Culture for a controlled malolactic fermentation. It contains a high concentration of Leuconostic Oenos bacteria, which converts the present malic acid into tartaric acid. This reduces the acidity, softens the flavour and increases the stability of the wine. This technique has been used in the industry for years and is now available for home winemakers too! Dosage: 5 g/10 l wine. Add to the wine after fermentation and before clarification.
When and how to do a malolactic fermentation?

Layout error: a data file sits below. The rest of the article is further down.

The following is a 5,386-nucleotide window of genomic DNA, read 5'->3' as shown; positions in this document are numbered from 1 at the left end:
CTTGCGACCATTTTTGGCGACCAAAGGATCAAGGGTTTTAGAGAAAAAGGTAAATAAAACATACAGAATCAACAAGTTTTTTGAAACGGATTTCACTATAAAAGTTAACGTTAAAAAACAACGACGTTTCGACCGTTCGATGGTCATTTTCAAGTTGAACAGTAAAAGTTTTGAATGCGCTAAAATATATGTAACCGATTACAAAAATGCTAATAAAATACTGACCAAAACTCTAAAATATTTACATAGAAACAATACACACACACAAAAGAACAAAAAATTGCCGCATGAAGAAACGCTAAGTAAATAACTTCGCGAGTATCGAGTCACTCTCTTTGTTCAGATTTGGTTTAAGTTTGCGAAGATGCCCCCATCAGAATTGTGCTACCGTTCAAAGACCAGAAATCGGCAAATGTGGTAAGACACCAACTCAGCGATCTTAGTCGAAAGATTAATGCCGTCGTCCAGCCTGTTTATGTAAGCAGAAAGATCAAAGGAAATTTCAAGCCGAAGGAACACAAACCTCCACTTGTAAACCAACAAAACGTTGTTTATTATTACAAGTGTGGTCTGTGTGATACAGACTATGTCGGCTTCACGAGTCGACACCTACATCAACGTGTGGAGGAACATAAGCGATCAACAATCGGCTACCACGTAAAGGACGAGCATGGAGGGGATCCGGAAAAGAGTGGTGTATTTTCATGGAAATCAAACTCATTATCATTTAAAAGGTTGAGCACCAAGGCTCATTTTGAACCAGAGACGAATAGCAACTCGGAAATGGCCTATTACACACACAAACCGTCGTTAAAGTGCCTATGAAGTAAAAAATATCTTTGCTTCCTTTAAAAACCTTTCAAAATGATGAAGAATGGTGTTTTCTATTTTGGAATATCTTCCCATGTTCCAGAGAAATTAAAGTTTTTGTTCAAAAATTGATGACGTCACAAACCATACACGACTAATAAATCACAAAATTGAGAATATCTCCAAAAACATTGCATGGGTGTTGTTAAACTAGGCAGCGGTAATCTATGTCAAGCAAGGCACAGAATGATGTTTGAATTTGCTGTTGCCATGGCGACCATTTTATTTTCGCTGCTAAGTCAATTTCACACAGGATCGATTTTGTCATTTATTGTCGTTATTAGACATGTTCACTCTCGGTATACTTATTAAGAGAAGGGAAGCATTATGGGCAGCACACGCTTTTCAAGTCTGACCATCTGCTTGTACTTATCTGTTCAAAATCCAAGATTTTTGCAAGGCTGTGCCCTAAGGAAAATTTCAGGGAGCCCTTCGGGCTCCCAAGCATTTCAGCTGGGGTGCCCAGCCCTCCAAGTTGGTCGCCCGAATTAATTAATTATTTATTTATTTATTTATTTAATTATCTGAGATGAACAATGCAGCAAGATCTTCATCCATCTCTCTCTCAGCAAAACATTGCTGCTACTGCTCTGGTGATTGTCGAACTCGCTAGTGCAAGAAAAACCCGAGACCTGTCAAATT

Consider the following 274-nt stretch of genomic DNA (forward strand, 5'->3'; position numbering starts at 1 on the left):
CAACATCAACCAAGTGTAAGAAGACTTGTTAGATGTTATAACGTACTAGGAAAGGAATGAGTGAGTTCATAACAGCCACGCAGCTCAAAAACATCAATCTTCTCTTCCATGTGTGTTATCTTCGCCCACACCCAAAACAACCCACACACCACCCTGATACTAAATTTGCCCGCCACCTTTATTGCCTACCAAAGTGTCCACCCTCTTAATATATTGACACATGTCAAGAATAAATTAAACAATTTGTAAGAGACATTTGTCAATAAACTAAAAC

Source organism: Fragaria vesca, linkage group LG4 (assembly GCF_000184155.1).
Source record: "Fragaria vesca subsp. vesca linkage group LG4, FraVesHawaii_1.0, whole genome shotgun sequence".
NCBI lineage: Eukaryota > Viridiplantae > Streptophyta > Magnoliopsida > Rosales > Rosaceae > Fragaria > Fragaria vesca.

There are many advantages to malolactic fermentation. However, lactic acid bacteria have completely different environmental requirements than yeasts. Hence a number of important factors are best taken into account if a malolactic fermentation is to proceed properly and smoothly: malolactic fermentation is best started just before the end of the alcoholic fermentation (residual sugar < 4 g/l). The free SO2 content must be a maximum of 10 mg/litre and the total SO2 content a maximum of 30 mg/litre. The pH value of the wine must be at least 3.1 and the alcohol content must be a maximum of 13%vol. Finally, the temperature of the wine is also very important: 17°C or more. Dissolve the freeze-dried cultures in plenty (approx. 10-20 x the weight of powder) of water at 25 °C, stirring constantly. Stir from time to time and after half an hour add it to the wine.